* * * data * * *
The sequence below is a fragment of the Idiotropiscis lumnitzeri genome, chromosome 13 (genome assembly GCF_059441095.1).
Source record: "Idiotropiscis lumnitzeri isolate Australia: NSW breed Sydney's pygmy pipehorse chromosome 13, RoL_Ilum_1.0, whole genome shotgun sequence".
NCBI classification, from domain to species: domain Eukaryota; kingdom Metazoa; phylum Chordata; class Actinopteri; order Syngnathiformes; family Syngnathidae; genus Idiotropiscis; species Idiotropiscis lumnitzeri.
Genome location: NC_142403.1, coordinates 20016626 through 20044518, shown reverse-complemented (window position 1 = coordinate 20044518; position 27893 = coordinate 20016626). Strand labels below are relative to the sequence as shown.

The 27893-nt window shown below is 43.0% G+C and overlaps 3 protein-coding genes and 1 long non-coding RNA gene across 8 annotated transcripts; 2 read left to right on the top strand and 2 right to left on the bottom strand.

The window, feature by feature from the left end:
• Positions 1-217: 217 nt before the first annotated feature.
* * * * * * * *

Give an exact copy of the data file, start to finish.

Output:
The sequence below is a fragment of the Idiotropiscis lumnitzeri genome, chromosome 13 (genome assembly GCF_059441095.1).
Source record: "Idiotropiscis lumnitzeri isolate Australia: NSW breed Sydney's pygmy pipehorse chromosome 13, RoL_Ilum_1.0, whole genome shotgun sequence".
NCBI classification, from domain to species: domain Eukaryota; kingdom Metazoa; phylum Chordata; class Actinopteri; order Syngnathiformes; family Syngnathidae; genus Idiotropiscis; species Idiotropiscis lumnitzeri.
Genome location: NC_142403.1, coordinates 20016626 through 20044518, shown reverse-complemented (window position 1 = coordinate 20044518; position 27893 = coordinate 20016626). Strand labels below are relative to the sequence as shown.

The 27893-nt window shown below is 43.0% G+C and overlaps 3 protein-coding genes and 1 long non-coding RNA gene across 8 annotated transcripts; 2 read left to right on the top strand and 2 right to left on the bottom strand.

The window, feature by feature from the left end:
• Positions 1-217: 217 nt before the first annotated feature.